Where Did the December Catastrophe Bond Deals Go?

By Gary Kerney February 7, 2013

By now, you’ve probably read the latest edition of the quarterly PCS catastrophe bond report as well as the many other reports released over the past few weeks. Each perspective has led to new questions about 2013 and where the market will head.

Artemis covered the Willis Capital Markets & Advisory catastrophe bond market report last week and identified how the market stacks up:

  1. Catastrophe bond issuance from fourth-quarter 2011 to fourth-quarter 2012 was basically the same (within $100 million of each other).
  2. This happened despite significant year-over-year growth (approximately 40 percent).
  3. The comparatively quiet fourth quarter left investors “disappointed.” They were anticipating more deal flow in December — as one would expect based on the history of the market.
  4. The lack of expected deal flow made it harder for investors to deploy their capital, and in some cases, Artemis reports, that “triggered a bidding war.”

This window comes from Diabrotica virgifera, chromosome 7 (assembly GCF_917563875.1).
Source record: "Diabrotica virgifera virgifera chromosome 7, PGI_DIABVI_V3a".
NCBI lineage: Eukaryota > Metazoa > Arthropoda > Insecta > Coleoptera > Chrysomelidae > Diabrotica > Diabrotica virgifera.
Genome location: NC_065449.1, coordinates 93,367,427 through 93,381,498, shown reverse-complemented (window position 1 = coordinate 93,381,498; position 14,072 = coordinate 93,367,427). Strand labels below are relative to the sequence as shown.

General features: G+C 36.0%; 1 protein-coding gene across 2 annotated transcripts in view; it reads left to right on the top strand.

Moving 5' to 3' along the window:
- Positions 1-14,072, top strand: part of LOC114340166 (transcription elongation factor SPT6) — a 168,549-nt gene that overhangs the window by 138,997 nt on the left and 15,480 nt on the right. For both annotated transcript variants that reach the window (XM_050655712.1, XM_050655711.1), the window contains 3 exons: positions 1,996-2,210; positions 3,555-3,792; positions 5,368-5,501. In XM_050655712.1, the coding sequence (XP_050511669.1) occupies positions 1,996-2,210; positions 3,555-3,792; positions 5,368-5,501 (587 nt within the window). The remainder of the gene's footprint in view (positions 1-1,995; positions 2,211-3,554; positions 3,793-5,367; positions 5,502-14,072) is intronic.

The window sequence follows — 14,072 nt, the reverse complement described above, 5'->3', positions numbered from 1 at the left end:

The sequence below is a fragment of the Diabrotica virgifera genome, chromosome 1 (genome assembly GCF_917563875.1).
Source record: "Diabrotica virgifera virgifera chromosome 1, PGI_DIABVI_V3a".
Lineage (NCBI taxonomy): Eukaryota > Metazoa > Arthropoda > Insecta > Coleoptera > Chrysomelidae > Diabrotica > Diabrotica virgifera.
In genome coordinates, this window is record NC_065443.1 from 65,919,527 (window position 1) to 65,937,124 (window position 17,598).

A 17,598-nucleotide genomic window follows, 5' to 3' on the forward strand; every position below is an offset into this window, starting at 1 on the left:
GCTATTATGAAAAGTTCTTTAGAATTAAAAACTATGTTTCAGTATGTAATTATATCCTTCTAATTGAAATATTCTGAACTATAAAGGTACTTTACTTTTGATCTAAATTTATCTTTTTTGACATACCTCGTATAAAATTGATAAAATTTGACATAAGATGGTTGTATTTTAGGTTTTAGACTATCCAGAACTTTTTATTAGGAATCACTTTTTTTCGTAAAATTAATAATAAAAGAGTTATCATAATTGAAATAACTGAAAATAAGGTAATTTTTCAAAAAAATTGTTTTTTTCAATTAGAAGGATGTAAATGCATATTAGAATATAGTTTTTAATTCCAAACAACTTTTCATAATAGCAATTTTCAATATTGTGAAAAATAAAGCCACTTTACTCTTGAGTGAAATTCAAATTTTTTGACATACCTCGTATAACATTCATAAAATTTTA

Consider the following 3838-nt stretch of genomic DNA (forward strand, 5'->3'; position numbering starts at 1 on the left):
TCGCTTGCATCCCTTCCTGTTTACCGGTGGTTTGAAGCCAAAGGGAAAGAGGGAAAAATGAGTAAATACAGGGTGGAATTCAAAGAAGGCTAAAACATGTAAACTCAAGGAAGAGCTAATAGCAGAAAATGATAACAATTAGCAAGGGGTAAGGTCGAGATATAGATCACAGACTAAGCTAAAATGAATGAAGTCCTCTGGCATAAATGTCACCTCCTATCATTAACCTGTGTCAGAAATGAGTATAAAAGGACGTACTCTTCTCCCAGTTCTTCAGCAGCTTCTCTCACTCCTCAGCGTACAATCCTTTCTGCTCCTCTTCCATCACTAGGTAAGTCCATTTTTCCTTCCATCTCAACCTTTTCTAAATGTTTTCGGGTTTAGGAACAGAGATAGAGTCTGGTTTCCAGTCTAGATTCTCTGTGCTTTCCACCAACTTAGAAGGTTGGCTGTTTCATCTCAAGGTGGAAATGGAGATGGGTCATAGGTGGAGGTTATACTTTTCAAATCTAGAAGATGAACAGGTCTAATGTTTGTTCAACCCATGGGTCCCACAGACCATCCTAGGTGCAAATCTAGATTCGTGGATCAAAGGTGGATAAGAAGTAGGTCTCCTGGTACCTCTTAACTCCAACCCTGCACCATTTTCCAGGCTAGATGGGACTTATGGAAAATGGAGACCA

Capital clearly wants to enter the insurance-linked securities market, and issuance activity is the primary constraint on market growth. Streamlined transactions that are easier to complete — and understand (for investors) — would help engage more sponsors, lower the cost of capital associated with the instruments, and help stimulate overall market growth.

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Gary Kerney

Gary Kerney, one of the most prolific contributors to this blog, retired from Verisk in 2013. Mr. Kerney served as assistant vice president, Property Claim Services (PCS). Since joining PCS in 1981, he worked on catastrophe identification, loss estimating, and catastrophe response and mitigation.